‘Selective scrutiny’ over police, fire pension programs a dangerous game
May 2013 will go down as one of the worst periods in Arizona history when it comes to the loss of first responders.
On May 6, Department of Public Safety officer Tim Hoffman was murdered while investigating an accident near Yuma. Twelve days later, Phoenix firefighter Bradley Harper was killed at a fire scene. The next day, Phoenix Police officer Daryl Raetz was murdered while arresting a drunk driver.
Three dead in two weeks.
The last time this kind of tragedy struck Arizona was in 1970-71, when two Phoenix police officers died on Dec. 28, 1970, two Maricopa County Sheriff’s deputies died Jan. 18, 1971, and two DPS officers Feb. 5 and Feb. 7. Five were murdered and one died while responding to a dying officer’s call for help. One of the murdered deputies was the father of one of the Phoenix officers who died.
Many widows and orphans were made in that five-week period.
No one ever told us being a cop or firefighter was going to be without risk or danger. Doing police work or fighting fires right is dirty, dangerous and where there’s always a chance of dying and leaving behind a widow and orphans. We just expected that our families would be taken of as promised if anything ever happened to us. Sadly promises were broken and contracts breached by the Arizona State Legislature.
Over the last two years the Public Safety Personnel Retirement System, Arizona’s police and fire pension plan, has come under selective scrutiny by powerful media interests and the Legislature.
Tales of a handful of pension abuses and a few double and triple dippers made headlines and became the catalyst for the legislature to climb onboard the pension reform train following years of plumping up their own pension plan, part-time elected officials get better pensions than police officers and firefighters, the same elected officials giving their retirement fund administrator a nearly quarter million dollar annual pension all while failing in their fiduciary and legislative responsibilities that threw the once nationally heralded public safety pension fund into mismanagement and underfunding.
Following a series of newspaper stories, the legislature led by its own in-house double and triple dippers looked more like cats covering up feces in a sand box than a responsible elected body trying to fix a broken pension system.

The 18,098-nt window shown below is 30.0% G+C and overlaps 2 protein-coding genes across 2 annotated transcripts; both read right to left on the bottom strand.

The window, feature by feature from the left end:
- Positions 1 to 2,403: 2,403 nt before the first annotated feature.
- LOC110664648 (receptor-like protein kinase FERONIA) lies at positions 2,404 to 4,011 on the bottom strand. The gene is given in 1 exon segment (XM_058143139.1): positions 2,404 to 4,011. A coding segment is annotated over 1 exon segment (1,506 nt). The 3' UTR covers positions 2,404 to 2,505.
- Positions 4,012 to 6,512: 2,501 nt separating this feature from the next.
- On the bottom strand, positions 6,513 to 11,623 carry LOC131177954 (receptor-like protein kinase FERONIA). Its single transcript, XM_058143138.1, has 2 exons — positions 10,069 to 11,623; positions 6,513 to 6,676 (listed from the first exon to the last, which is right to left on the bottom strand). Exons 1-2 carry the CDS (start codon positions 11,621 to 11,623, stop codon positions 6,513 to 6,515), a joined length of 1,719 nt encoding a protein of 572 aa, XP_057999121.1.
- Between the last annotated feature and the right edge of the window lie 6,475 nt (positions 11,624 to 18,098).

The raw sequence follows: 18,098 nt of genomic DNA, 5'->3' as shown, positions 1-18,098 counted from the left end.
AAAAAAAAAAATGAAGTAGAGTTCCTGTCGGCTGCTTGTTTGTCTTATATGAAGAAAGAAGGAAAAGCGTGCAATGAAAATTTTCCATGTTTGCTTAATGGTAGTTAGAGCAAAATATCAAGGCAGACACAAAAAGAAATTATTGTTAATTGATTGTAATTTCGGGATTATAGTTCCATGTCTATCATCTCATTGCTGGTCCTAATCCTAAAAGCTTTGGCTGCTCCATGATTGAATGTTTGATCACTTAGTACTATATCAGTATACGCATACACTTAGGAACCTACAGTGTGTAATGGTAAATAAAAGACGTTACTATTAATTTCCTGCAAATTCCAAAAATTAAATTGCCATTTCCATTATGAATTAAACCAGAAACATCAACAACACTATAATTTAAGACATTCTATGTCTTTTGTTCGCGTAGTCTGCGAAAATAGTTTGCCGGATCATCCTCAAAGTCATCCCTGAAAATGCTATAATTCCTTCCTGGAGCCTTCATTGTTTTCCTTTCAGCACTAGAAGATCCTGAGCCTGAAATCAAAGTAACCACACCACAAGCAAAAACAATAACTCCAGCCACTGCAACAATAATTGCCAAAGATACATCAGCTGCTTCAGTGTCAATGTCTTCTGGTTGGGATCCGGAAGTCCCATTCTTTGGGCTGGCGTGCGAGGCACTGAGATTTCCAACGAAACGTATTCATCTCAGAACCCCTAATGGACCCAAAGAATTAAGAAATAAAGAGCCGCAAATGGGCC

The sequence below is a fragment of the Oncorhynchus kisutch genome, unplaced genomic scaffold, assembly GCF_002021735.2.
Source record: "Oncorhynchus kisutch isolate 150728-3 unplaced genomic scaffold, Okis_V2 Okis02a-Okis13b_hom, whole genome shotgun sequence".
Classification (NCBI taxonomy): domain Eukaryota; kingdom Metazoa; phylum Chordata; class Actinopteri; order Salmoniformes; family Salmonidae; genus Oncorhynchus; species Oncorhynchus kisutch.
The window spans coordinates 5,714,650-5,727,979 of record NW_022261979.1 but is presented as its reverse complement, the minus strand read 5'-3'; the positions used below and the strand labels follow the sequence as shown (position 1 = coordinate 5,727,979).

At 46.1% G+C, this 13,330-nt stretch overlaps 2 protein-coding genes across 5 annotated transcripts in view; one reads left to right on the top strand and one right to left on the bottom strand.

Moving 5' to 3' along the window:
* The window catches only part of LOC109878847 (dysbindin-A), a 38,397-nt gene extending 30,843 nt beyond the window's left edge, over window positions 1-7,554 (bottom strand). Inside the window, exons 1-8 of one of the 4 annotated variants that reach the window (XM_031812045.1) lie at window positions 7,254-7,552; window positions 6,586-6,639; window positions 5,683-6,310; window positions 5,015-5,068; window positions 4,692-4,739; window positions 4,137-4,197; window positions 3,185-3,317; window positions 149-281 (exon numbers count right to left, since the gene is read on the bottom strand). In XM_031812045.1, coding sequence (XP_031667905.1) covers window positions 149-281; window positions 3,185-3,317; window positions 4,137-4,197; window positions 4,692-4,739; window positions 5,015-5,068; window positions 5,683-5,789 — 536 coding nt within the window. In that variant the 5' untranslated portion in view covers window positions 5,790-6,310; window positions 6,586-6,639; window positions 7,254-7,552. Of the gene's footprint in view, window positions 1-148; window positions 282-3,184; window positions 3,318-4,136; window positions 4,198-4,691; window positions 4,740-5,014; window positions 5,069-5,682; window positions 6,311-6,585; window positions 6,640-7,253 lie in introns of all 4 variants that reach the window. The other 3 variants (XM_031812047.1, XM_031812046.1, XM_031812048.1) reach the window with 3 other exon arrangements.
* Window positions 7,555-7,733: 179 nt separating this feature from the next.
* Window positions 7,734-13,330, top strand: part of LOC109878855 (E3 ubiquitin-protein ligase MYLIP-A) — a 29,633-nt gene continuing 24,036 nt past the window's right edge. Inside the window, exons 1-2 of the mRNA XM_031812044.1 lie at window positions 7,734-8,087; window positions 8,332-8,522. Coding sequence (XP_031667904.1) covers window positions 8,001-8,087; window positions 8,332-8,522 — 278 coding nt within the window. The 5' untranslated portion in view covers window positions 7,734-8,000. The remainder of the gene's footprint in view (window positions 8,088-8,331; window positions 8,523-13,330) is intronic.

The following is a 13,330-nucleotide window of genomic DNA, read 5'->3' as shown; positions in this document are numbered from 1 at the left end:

In its zeal and fear of being targeted by the media as against pension reform, the legislature enacted drastic changes in a few short months instead of taking a long and hard look at what had worked exceptionally well until its members fell asleep at the switch. Their repair effort looked more like using duct tape to fix a failed bridge instead of studying the problem and fixing it right once they had good advice and all the facts. Already their patch is showing signs of failure.
While the legislative leadership and their minions can boast to the media of taking on the pension abusers and pro-labor forces, you don’t hear them bragging about cutting survivor’s benefits to the widows and orphans of police officers and firefighters killed in the line of duty. You see that the legislature wiped out the paltry annual cost living adjustments given to widows and orphans — many of who are unable to obtain Social Security survivor’s benefits because their spouse’s employers didn’t enroll public safety employees in Social Security.
As usual legislators will tout their support for police officers and firefighters killed in the line of duty following the recent deaths of Huffman, Harper and Raetz. If they supported them so much then why did create a situation that would hurt their survivors?
It’s time for the state legislature to fix what they broke and restore benefits to the widows and orphans of those fallen police officers and firefighters our legislator’s profess to the cameras and newspapers they respect so much and thank for their service.
Retired Mesa master police officer Bill Richardson lives in the East Valley and can be reached at firstname.lastname@example.org.